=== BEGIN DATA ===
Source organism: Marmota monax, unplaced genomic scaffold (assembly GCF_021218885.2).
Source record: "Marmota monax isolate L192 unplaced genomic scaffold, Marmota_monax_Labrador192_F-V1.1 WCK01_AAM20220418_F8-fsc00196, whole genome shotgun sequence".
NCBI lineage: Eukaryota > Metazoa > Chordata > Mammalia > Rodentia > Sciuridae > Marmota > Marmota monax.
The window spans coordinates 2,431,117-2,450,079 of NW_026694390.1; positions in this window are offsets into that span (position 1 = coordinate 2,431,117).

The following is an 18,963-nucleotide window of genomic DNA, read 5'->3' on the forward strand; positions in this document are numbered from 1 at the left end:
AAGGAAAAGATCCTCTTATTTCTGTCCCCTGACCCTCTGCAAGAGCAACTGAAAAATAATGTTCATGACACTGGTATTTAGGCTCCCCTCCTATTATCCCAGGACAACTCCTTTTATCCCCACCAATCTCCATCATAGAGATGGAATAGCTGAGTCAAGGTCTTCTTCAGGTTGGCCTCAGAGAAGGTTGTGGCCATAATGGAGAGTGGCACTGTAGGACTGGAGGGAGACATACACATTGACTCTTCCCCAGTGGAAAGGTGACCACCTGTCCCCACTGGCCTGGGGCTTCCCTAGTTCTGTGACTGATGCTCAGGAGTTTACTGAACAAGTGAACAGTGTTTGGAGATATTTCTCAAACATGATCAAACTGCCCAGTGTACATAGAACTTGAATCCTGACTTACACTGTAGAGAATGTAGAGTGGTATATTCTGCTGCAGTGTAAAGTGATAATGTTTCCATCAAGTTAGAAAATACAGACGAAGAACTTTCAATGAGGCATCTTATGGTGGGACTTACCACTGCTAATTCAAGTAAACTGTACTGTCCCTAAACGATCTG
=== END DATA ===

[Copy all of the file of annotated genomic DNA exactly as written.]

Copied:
Source organism: Marmota monax, unplaced genomic scaffold (assembly GCF_021218885.2).
Source record: "Marmota monax isolate L192 unplaced genomic scaffold, Marmota_monax_Labrador192_F-V1.1 WCK01_AAM20220418_F8-fsc00196, whole genome shotgun sequence".
NCBI lineage: Eukaryota > Metazoa > Chordata > Mammalia > Rodentia > Sciuridae > Marmota > Marmota monax.
The window spans coordinates 2,431,117-2,450,079 of NW_026694390.1; positions in this window are offsets into that span (position 1 = coordinate 2,431,117).

The following is an 18,963-nucleotide window of genomic DNA, read 5'->3' on the forward strand; positions in this document are numbered from 1 at the left end:
AAGGAAAAGATCCTCTTATTTCTGTCCCCTGACCCTCTGCAAGAGCAACTGAAAAATAATGTTCATGACACTGGTATTTAGGCTCCCCTCCTATTATCCCAGGACAACTCCTTTTATCCCCACCAATCTCCATCATAGAGATGGAATAGCTGAGTCAAGGTCTTCTTCAGGTTGGCCTCAGAGAAGGTTGTGGCCATAATGGAGAGTGGCACTGTAGGACTGGAGGGAGACATACACATTGACTCTTCCCCAGTGGAAAGGTGACCACCTGTCCCCACTGGCCTGGGGCTTCCCTAGTTCTGTGACTGATGCTCAGGAGTTTACTGAACAAGTGAACAGTGTTTGGAGATATTTCTCAAACATGATCAAACTGCCCAGTGTACATAGAACTTGAATCCTGACTTACACTGTAGAGAATGTAGAGTGGTATATTCTGCTGCAGTGTAAAGTGATAATGTTTCCATCAAGTTAGAAAATACAGACGAAGAACTTTCAATGAGGCATCTTATGGTGGGACTTACCACTGCTAATTCAAGTAAACTGTACTGTCCCTAAACGATCTG